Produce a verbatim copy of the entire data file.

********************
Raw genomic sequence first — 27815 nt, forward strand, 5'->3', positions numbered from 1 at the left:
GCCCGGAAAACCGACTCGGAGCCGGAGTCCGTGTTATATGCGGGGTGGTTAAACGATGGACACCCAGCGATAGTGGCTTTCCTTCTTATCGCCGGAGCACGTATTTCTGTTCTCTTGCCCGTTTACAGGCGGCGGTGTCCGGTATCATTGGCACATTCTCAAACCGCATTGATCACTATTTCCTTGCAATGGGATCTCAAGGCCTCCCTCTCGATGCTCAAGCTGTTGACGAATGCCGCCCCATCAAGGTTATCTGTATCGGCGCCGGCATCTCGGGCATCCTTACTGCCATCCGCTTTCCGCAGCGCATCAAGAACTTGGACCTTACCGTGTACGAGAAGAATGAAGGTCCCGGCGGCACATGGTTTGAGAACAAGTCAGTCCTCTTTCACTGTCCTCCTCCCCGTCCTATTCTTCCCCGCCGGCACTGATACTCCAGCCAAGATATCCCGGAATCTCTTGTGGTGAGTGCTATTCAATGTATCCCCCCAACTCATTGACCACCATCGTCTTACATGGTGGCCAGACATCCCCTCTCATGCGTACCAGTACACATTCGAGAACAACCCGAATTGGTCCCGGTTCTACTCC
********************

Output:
Raw genomic sequence first — 27815 nt, forward strand, 5'->3', positions numbered from 1 at the left:
GCCCGGAAAACCGACTCGGAGCCGGAGTCCGTGTTATATGCGGGGTGGTTAAACGATGGACACCCAGCGATAGTGGCTTTCCTTCTTATCGCCGGAGCACGTATTTCTGTTCTCTTGCCCGTTTACAGGCGGCGGTGTCCGGTATCATTGGCACATTCTCAAACCGCATTGATCACTATTTCCTTGCAATGGGATCTCAAGGCCTCCCTCTCGATGCTCAAGCTGTTGACGAATGCCGCCCCATCAAGGTTATCTGTATCGGCGCCGGCATCTCGGGCATCCTTACTGCCATCCGCTTTCCGCAGCGCATCAAGAACTTGGACCTTACCGTGTACGAGAAGAATGAAGGTCCCGGCGGCACATGGTTTGAGAACAAGTCAGTCCTCTTTCACTGTCCTCCTCCCCGTCCTATTCTTCCCCGCCGGCACTGATACTCCAGCCAAGATATCCCGGAATCTCTTGTGGTGAGTGCTATTCAATGTATCCCCCCAACTCATTGACCACCATCGTCTTACATGGTGGCCAGACATCCCCTCTCATGCGTACCAGTACACATTCGAGAACAACCCGAATTGGTCCCGGTTCTACTCC